Graham Wallas to Jane Addams, May 14, 1915


14/5/15 --

Dear Miss Addams --

I can't find my copy of "Christmas Day in the Trenches 1914" but I am [telephoning] to the National Peace Council asking them to send you a copy.

I can't tell you how grateful I am for what you gave me yesterday. It had always been a keen disappointment to me that though I have learnt more from you (↑e.g.↓ how to be psychological without being cynical) than from any other writer, I had always missed any personal talk.

Last night's meeting seemed to me [page 2] quite admirable. The plea for a larger unity did not take sides in the moral controversy as to the responsibility of the nation; it simply [took] showed us that controversy is a new light -- sub specie aeternitatis -- and how well they all spoke. Even your Italian colleague could not make herself insincere.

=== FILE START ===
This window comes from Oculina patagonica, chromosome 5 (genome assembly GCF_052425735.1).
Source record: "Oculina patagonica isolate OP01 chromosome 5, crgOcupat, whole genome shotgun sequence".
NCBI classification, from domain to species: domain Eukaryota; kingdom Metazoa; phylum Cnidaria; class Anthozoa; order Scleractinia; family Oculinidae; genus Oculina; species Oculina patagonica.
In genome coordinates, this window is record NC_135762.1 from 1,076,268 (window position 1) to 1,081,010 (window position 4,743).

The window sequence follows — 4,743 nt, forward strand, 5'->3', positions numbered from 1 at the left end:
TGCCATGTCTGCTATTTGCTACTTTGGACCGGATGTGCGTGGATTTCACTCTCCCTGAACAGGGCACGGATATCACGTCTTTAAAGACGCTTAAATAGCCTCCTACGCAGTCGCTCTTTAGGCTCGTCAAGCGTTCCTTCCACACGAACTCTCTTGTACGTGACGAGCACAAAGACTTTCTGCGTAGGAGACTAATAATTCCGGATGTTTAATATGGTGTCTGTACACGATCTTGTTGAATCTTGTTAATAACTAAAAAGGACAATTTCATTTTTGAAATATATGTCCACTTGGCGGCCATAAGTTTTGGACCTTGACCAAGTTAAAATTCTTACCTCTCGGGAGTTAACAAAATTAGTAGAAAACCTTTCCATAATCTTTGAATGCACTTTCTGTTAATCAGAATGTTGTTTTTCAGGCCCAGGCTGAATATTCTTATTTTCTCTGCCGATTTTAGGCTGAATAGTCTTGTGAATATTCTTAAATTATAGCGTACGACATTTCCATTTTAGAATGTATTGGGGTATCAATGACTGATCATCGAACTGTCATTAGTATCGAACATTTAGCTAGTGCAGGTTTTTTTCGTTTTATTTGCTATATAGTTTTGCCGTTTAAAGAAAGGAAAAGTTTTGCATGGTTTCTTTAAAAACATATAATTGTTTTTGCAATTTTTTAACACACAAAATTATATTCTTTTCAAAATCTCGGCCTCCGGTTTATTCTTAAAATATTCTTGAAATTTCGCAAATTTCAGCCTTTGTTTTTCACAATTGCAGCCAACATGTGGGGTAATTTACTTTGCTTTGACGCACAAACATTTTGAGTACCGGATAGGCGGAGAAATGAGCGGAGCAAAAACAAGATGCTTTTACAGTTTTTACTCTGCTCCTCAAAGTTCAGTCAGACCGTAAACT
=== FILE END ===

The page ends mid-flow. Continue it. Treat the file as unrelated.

I honestly believe that your movement may prove to be the little "way-side inn" in which serious negotiations for an armistice may ultimately begin.

I have copied out a sonnet ↑few lines↓ which I [page 3] my daughter wrote last November ↑December↓, when we were trying to get accustomed to a darkened London. Her bedroom looks at ↑down↓ onto the little suburban valley of Hornsey.

I suppose that we may never meet again -- though it has always been my dream to bring my wife and daughter to Chicago Hull House -- But I shall read everything you write, and write everything of my own with a constant hope that you may read it.

Yours on this poor earth,

Graham Wallas.